- The Rest Is Silence
My wife tells me that my epitaph should read, "NOW IT'S YOUR TURN TO TALK!"
The above sentence was the result of a self-imposed challenge to see how brief a piece I could write that would still be long enough to sketch a person and an interaction. Sometimes an easy grader when it comes to myself, I at first felt content, feeling that my super-short communication succeeded in evoking both my characteristic verbosity and the fraying of patience this quality calls forth in my wife.
However, I rarely rest content with a first understanding.
In actuality, the suggested epitaph arose not from my wife but from me. Yet had I not put the words in my wife's mouth, I would have been left with a sentence that sounded precious, one that appeared to have a smirk of self-admiration rather than a smile of interpersonal wit. The implicit dialogue between two people would disappear, leaving in its place the wearisome vanity of one congratulating himself on his own sense of humor.
If this were a first-person pronouncement, what would be even worse than the presence of my exposed vanity would be the absence of interpersonal interaction. Soliloquies that work, such as those created by Shakespeare, are not monologues but powerful dialogues between different parts of one person's mind. For writing to succeed there must be a give and take, at least an implicit conversation between a speaker and an emotionally responsive other. Lacking that is to be left with [End Page 451] pure exposition, in which information may be transmitted but conversation absent.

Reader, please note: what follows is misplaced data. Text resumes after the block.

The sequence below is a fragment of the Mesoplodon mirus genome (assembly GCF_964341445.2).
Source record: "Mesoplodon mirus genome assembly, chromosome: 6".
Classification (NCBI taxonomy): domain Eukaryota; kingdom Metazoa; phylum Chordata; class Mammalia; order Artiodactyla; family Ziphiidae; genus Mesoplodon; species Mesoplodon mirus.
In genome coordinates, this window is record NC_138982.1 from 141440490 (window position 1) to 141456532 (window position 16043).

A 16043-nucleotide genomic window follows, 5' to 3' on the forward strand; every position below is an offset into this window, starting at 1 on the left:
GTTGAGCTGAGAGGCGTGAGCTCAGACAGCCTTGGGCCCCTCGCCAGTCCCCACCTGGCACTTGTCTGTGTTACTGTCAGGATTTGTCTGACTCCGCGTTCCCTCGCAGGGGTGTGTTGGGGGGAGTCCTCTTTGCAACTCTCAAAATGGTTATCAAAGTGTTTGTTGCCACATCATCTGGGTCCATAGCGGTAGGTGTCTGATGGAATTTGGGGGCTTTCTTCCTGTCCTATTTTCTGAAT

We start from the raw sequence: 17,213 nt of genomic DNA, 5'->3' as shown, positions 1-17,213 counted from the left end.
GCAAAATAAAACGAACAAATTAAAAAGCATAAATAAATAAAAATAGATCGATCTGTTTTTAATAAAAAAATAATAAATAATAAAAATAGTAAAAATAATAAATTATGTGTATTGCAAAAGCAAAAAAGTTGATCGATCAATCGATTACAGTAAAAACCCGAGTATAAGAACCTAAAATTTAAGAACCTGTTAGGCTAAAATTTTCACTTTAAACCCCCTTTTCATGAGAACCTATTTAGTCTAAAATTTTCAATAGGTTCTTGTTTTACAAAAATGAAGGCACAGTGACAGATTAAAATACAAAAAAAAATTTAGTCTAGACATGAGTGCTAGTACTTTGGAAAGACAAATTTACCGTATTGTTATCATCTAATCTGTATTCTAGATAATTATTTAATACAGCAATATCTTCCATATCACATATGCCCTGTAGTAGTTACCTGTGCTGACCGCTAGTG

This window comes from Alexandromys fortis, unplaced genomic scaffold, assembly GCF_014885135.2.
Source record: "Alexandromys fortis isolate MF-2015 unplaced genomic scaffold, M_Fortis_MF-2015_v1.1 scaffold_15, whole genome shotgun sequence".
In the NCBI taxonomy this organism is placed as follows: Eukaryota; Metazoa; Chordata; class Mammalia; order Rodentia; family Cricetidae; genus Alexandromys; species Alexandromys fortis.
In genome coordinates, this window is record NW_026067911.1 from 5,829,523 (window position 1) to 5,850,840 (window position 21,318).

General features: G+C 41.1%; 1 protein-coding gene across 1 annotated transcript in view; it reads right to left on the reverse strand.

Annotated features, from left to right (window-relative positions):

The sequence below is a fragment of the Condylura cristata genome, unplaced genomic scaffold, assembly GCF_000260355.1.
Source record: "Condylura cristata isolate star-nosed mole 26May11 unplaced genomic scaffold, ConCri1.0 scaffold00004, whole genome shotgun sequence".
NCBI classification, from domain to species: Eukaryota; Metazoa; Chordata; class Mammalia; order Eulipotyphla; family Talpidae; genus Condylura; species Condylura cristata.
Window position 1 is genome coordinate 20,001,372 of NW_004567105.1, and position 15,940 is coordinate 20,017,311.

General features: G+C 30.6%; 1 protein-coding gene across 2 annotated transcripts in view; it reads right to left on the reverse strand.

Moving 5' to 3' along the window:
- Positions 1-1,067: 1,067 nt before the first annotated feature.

Curiosity did not die after my one-sentence article grew to the length of what I have written so far. I next found myself turning from how I had written my exercise to concern for what was being said. I had to recognize more profound pressures underlying the already-noted superficial concerns of form.
It is much less common for an epitaph to speak the words of the dead person than for it to be a remembrance offered by those still alive. My creating the inscription has, at least in fantasy, the quality of diluting—if not fully undoing—my demise. It is as if I were saying, "See, I can still have a conversation with you, the living. All right, perhaps I can no longer speak aloud for myself, but I can listen. Even though it may be lopsided, our conversation can continue, so death is not complete."
Of course, an irony of my single-sentence story is that my character, as the person who has died, is that of a long-winded talker. The imagined victory over death in my epitaph would thus carry with it the horrible personal punishment of my being confined to the hell of eternal listening without the power to speak. My imagined solution to dying etched on the tombstone is a dreadful failure. This being the case, I think I prefer the clarity of nonbeing to the mysteries of death.
In this note from me to you, dear reader, have I now done to you what I feared for myself? Have I turned you into the silent listener?
Now it's your turn to talk. [End Page 452]
Washington, D.C. 20015